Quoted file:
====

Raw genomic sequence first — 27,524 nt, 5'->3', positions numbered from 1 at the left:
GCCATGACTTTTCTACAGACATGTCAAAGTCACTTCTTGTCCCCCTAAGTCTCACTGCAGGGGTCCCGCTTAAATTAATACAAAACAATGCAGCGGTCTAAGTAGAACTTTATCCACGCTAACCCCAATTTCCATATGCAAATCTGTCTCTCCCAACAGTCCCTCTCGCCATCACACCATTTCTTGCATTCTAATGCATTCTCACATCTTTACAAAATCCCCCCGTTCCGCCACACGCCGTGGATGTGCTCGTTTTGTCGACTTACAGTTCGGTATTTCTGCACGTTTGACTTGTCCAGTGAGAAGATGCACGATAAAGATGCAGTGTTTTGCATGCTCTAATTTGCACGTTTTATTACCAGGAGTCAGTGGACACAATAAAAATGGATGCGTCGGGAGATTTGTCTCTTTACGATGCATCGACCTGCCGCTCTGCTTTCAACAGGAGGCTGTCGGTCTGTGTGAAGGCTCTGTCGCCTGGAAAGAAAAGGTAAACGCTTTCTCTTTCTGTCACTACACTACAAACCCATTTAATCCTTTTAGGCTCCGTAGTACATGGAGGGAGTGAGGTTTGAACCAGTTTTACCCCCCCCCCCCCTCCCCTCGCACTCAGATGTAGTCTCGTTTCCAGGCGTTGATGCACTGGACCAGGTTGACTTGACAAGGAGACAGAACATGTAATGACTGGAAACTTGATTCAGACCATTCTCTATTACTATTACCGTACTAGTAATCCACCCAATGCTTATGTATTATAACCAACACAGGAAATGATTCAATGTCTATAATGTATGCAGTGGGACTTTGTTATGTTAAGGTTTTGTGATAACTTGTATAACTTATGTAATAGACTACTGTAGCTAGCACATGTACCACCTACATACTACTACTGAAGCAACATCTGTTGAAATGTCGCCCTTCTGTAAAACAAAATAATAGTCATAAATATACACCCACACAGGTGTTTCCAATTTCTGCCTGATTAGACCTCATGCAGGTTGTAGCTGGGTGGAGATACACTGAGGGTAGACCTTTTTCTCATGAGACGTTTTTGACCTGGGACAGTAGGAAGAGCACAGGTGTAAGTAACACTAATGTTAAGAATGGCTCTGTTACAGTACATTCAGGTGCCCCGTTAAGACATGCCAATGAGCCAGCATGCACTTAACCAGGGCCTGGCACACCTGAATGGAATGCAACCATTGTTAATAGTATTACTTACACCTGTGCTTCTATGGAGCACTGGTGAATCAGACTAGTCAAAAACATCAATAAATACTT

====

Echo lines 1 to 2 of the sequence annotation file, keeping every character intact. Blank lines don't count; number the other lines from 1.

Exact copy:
Raw genomic sequence first — 27,524 nt, 5'->3', positions numbered from 1 at the left:
GCCATGACTTTTCTACAGACATGTCAAAGTCACTTCTTGTCCCCCTAAGTCTCACTGCAGGGGTCCCGCTTAAATTAATACAAAACAATGCAGCGGTCTAAGTAGAACTTTATCCACGCTAACCCCAATTTCCATATGCAAATCTGTCTCTCCCAACAGTCCCTCTCGCCATCACACCATTTCTTGCATTCTAATGCATTCTCACATCTTTACAAAATCCCCCCGTTCCGCCACACGCCGTGGATGTGCTCGTTTTGTCGACTTACAGTTCGGTATTTCTGCACGTTTGACTTGTCCAGTGAGAAGATGCACGATAAAGATGCAGTGTTTTGCATGCTCTAATTTGCACGTTTTATTACCAGGAGTCAGTGGACACAATAAAAATGGATGCGTCGGGAGATTTGTCTCTTTACGATGCATCGACCTGCCGCTCTGCTTTCAACAGGAGGCTGTCGGTCTGTGTGAAGGCTCTGTCGCCTGGAAAGAAAAGGTAAACGCTTTCTCTTTCTGTCACTACACTACAAACCCATTTAATCCTTTTAGGCTCCGTAGTACATGGAGGGAGTGAGGTTTGAACCAGTTTTACCCCCCCCCCCCCTCCCCTCGCACTCAGATGTAGTCTCGTTTCCAGGCGTTGATGCACTGGACCAGGTTGACTTGACAAGGAGACAGAACATGTAATGACTGGAAACTTGATTCAGACCATTCTCTATTACTATTACCGTACTAGTAATCCACCCAATGCTTATGTATTATAACCAACACAGGAAATGATTCAATGTCTATAATGTATGCAGTGGGACTTTGTTATGTTAAGGTTTTGTGATAACTTGTATAACTTATGTAATAGACTACTGTAGCTAGCACATGTACCACCTACATACTACTACTGAAGCAACATCTGTTGAAATGTCGCCCTTCTGTAAAACAAAATAATAGTCATAAATATACACCCACACAGGTGTTTCCAATTTCTGCCTGATTAGACCTCATGCAGGTTGTAGCTGGGTGGAGATACACTGAGGGTAGACCTTTTTCTCATGAGACGTTTTTGACCTGGGACAGTAGGAAGAGCACAGGTGTAAGTAACACTAATGTTAAGAATGGCTCTGTTACAGTACATTCAGGTGCCCCGTTAAGACATGCCAATGAGCCAGCATGCACTTAACCAGGGCCTGGCACACCTGAATGGAATGCAACCATTGTTAATAGTATTACTTACACCTGTGCTTCTATGGAGCACTGGTGAATCAGACTAGTCAAAAACATCAATAAATACTT